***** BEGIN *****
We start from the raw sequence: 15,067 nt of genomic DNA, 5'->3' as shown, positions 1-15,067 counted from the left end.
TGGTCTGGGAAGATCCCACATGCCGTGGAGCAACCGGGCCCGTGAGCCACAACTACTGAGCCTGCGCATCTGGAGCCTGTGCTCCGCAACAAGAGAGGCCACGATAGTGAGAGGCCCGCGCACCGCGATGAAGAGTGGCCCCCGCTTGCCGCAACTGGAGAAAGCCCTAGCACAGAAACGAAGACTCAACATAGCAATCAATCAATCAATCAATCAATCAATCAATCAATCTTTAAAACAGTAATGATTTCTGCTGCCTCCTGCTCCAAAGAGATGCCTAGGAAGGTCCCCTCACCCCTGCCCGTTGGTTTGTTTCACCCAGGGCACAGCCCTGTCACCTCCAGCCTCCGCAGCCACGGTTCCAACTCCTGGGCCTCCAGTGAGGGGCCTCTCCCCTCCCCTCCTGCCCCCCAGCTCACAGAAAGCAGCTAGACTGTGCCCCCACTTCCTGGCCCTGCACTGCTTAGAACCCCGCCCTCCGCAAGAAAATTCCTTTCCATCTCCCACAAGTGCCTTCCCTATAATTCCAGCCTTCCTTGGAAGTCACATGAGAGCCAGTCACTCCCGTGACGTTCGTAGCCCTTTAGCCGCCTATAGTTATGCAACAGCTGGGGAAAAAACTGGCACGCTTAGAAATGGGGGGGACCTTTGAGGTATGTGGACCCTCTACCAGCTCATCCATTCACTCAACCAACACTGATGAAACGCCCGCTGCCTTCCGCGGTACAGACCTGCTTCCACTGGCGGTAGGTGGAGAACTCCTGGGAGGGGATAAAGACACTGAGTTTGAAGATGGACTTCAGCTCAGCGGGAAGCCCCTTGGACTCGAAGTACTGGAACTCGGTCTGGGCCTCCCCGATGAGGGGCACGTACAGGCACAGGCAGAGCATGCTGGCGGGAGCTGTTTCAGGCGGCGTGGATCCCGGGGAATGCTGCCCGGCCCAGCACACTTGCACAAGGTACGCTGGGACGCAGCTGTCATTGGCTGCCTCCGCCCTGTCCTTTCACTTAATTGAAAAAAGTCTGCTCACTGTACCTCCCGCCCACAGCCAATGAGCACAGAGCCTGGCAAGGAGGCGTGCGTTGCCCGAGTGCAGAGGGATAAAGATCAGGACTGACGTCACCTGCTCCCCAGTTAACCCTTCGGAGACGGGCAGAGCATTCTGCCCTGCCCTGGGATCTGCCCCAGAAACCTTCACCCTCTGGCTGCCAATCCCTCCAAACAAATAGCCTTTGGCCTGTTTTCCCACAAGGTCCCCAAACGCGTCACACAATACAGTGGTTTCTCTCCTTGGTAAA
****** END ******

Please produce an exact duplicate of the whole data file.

We start from the raw sequence: 15,067 nt of genomic DNA, 5'->3' as shown, positions 1-15,067 counted from the left end.
TGGTCTGGGAAGATCCCACATGCCGTGGAGCAACCGGGCCCGTGAGCCACAACTACTGAGCCTGCGCATCTGGAGCCTGTGCTCCGCAACAAGAGAGGCCACGATAGTGAGAGGCCCGCGCACCGCGATGAAGAGTGGCCCCCGCTTGCCGCAACTGGAGAAAGCCCTAGCACAGAAACGAAGACTCAACATAGCAATCAATCAATCAATCAATCAATCAATCAATCAATCTTTAAAACAGTAATGATTTCTGCTGCCTCCTGCTCCAAAGAGATGCCTAGGAAGGTCCCCTCACCCCTGCCCGTTGGTTTGTTTCACCCAGGGCACAGCCCTGTCACCTCCAGCCTCCGCAGCCACGGTTCCAACTCCTGGGCCTCCAGTGAGGGGCCTCTCCCCTCCCCTCCTGCCCCCCAGCTCACAGAAAGCAGCTAGACTGTGCCCCCACTTCCTGGCCCTGCACTGCTTAGAACCCCGCCCTCCGCAAGAAAATTCCTTTCCATCTCCCACAAGTGCCTTCCCTATAATTCCAGCCTTCCTTGGAAGTCACATGAGAGCCAGTCACTCCCGTGACGTTCGTAGCCCTTTAGCCGCCTATAGTTATGCAACAGCTGGGGAAAAAACTGGCACGCTTAGAAATGGGGGGGACCTTTGAGGTATGTGGACCCTCTACCAGCTCATCCATTCACTCAACCAACACTGATGAAACGCCCGCTGCCTTCCGCGGTACAGACCTGCTTCCACTGGCGGTAGGTGGAGAACTCCTGGGAGGGGATAAAGACACTGAGTTTGAAGATGGACTTCAGCTCAGCGGGAAGCCCCTTGGACTCGAAGTACTGGAACTCGGTCTGGGCCTCCCCGATGAGGGGCACGTACAGGCACAGGCAGAGCATGCTGGCGGGAGCTGTTTCAGGCGGCGTGGATCCCGGGGAATGCTGCCCGGCCCAGCACACTTGCACAAGGTACGCTGGGACGCAGCTGTCATTGGCTGCCTCCGCCCTGTCCTTTCACTTAATTGAAAAAAGTCTGCTCACTGTACCTCCCGCCCACAGCCAATGAGCACAGAGCCTGGCAAGGAGGCGTGCGTTGCCCGAGTGCAGAGGGATAAAGATCAGGACTGACGTCACCTGCTCCCCAGTTAACCCTTCGGAGACGGGCAGAGCATTCTGCCCTGCCCTGGGATCTGCCCCAGAAACCTTCACCCTCTGGCTGCCAATCCCTCCAAACAAATAGCCTTTGGCCTGTTTTCCCACAAGGTCCCCAAACGCGTCACACAATACAGTGGTTTCTCTCCTTGGTAAA